The Philippines is a personal narrative. My mom’s a Filipina and my dad met her there. In 2006, my family returned with our organization, a homecoming after 20 years. I think you can see, it’s part of our narrative, not some kind of analytical strategy devised based upon our examinations.


Q: Do you have a hub in each region, and if so, how were those areas selected as a hub?

A: We do in some regions. We don’t in others. Our hubs or bases are fluid with regard to the fact that we’re not attached to geography, a value that comes from our theological understanding about land. The scriptures teach us that the land is the Lord’s and everything in it. In that case, everyone is a tenant on God’s property. The bible also teaches that to cling to land and the possession of it often leads to violence and war. We don’t cling to land, because we know that even if we were sent into the wilderness, God would take care of us. That’s part of the exodus narrative. Theologically, it’s important to understand our hubs as temporary places. Though they may be for a long time, it’s healthy for us to not make any geographical piece of land our investment.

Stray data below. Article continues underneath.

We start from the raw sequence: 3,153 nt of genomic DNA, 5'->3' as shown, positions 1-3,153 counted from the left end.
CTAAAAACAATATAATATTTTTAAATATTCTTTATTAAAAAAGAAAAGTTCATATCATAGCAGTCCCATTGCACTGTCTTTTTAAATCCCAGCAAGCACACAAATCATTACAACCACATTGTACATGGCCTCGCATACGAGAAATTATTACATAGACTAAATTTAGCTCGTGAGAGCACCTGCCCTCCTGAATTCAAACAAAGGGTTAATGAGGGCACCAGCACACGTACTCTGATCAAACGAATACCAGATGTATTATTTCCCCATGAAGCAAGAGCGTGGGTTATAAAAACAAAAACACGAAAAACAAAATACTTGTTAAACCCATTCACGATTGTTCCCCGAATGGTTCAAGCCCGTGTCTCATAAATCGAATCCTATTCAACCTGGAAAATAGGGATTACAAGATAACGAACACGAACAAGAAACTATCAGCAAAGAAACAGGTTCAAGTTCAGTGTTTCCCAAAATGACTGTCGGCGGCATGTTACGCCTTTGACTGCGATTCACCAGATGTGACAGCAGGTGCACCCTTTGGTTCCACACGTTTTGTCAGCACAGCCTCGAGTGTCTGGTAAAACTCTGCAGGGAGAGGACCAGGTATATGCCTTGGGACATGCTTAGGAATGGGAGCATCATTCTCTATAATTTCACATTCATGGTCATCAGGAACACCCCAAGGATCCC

Instead, it’s best to think about our hubs as the places we have relationships. Then, where we have relationships turns into where we purchase property to live on. As of now, only two of the regions have a hub location based upon the purchase of property: East Africa, on the edge of the Kampala and Luwero districts, and Latin America, on the edge of the San Salvador district. So that’s where we have not only property, but also, and most importantly, relationships.

Currently in India, we’re developing these relationships in the National Capital Region (NCR), which may culminate in us buying some property there. Though we haven’t purchased any property in India, we are highly involved in development and service activity in NCR. You don’t necessarily need property to get involved in those kinds of things.